Why do we engage the disciplines of spiritual practice?
I will never forget the experience of going to work for my dad. I was pretty excited because my name was on the building and I assumed that I would get to work some cushy easy job and make the big bucks.
I was very, very wrong.
The first summer that I worked at Rose Jeep/Eagle I spent three months cleaning the shelves in the Parts Department. Every day I worked I would leave covered in black grime from head to toe. It was an exhausting, boring, dirty grind.
The second summer that I worked at the dealership I painted the lifts in the service center a bright yellow. It was again, a boring dirty experience.
The third summer I took a step up in the world. I became a porter. Since I couldn’t drive yet, it meant that I spent my days in a small garage behind the dealership cleaning cars. I would prepare them for delivery or detail a customer’s car after service.
All along I was also responsible for washing the windows, sweeping, and mopping floors. The first time I mopped my dad said, “Clearly you’ve never been in the Navy, that son, is not how you mop a floor.” I also learned from my Grandpa Rose that only an idiot would allow plants to touch a wall or window because whichever leaves are touching would die. “Danny, don’t be an idiot, you’re a Rose.”
I think at some point my dad knew I was growing frustrated with these jobs. He has an intuition for reading people and seeing into them and knowing what they need to hear. I think that’s what made him a great salesman.
One day we were “walking with purpose” (another lesson learned at the dealership) to another task that I was about to be assigned and he said, “Son, do you know why you’re doing all these things?”
“No.” I responded with that teenage churlishness that I’ve now discovered is apparently a genetic trait within Rose men.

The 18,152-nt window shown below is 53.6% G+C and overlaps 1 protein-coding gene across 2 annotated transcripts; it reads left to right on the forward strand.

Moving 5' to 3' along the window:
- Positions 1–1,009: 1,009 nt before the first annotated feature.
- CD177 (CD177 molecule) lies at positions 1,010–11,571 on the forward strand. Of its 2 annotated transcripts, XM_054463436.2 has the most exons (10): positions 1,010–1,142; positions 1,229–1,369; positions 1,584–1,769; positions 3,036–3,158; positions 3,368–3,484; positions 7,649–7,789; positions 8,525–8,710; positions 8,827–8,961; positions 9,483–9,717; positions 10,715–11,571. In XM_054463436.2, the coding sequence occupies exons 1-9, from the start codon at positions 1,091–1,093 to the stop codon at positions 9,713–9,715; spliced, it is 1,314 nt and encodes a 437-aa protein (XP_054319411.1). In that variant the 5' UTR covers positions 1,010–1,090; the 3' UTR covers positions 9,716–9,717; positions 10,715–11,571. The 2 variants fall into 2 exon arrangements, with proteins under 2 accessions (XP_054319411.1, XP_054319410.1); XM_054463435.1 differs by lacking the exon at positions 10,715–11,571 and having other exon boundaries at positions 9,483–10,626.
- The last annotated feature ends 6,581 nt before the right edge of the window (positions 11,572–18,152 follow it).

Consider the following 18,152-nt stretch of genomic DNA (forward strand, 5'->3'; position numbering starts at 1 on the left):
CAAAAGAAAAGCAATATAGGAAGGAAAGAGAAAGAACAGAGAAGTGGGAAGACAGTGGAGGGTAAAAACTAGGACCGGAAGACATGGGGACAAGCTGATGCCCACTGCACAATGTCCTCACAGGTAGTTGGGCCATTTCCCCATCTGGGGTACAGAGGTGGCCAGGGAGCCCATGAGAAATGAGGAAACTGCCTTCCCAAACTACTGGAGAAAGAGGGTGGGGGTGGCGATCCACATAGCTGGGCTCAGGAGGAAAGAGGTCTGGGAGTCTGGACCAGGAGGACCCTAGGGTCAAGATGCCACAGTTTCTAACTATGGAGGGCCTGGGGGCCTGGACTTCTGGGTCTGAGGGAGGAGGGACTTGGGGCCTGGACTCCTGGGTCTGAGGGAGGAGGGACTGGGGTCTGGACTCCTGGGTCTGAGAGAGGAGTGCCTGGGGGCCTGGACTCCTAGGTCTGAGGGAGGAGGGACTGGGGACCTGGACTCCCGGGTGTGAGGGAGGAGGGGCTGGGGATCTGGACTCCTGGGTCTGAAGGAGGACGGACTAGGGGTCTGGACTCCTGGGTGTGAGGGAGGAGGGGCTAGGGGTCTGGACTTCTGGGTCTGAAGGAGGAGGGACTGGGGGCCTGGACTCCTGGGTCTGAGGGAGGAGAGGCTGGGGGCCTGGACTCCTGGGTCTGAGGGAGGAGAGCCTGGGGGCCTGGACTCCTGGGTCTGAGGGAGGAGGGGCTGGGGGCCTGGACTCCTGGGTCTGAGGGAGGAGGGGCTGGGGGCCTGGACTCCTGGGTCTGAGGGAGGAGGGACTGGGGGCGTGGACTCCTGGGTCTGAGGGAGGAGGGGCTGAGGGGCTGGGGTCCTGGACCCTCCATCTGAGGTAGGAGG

“Someday, I hope, this place will be yours. There will be people who you have to tell to do jobs that nobody wants to do. When you do, you have to be able to say, ‘I know you don’t want to do this. Neither did I. But, these jobs have to be done. I did them and I need you to do them now.’ Son, when your name is on the building you work twice as hard for half the money. People will never think you do. Watch at the end of the day. Most of our employees gather around the time clock to punch out 15 minutes before we close. The people whose name is on the building are still at their desks, still on the phone, and still with customers. Why? Because, our name is on the building.”
I started watching. It was true. All of it. My Grandpa Rose never entered the building without trash from the parking lot in his hands. Why? Because his name was on the building.
In a very real sense my brothers, cousins, and I were freely given an opportunity to make money and to have jobs. But, we couldn’t just pretend to work. We had a responsibility to work hard and honor the name.
When it comes to our faith, we have been given everything. Grace demands that we bring nothing to the table. We don’t deserve to be redeemed, rescued, and reconciled. Yet, God has done that. Christ has brought about this reconciliation through his self-sacrifice. We offer nothing and we get everything.
So don’t lose a minute in building on what you’ve been given, complementing your basic faith with good character, spiritual understanding, alert discipline, passionate patience, reverent wonder, warm friendliness, and generous love, each dimension fitting into and developing the others. With these qualities active and growing in your lives, no grass will grow under your feet, no day will pass without its reward as you mature in your experience of our Master Jesus. Without these qualities you can’t see what’s right before you, oblivious that your old sinful life has been wiped off the books. (2 Peter 1:5–9, The Message)
The “how” of growing and building these qualities in our lives is what spiritual practice is meant to do.
Over the next few posts, I will unpack some of these practices. They fall into two categories that Dallas Willard refers to as, “disciplines of abstinence” and “disciplines of engagement.” (pg 158, Spirit of the Disciplines)
The disciplines of abstinence are solitude, silence, fasting, frugality, chastity, secrecy, and sacrifice. (These will be the subject of the next post.)
The disciplines of engagement are study, worship, celebration, service, prayer, fellowship, confession, and submission.
Willard writes about the disciplines, “A discipline for the spiritual life is, when the dust of history is blown away, nothing but an activity undertaken to bring us into more effective cooperation with Christ and his Kingdom. (pg 156, Spirit of the Disciplines).
To is to continue to grow into our Christ-likeness. As we do, we learn to love ourselves more truly which frees us to love our neighbor and even our enemy.
Originally published at https://danielmrose.com on December 18, 2019.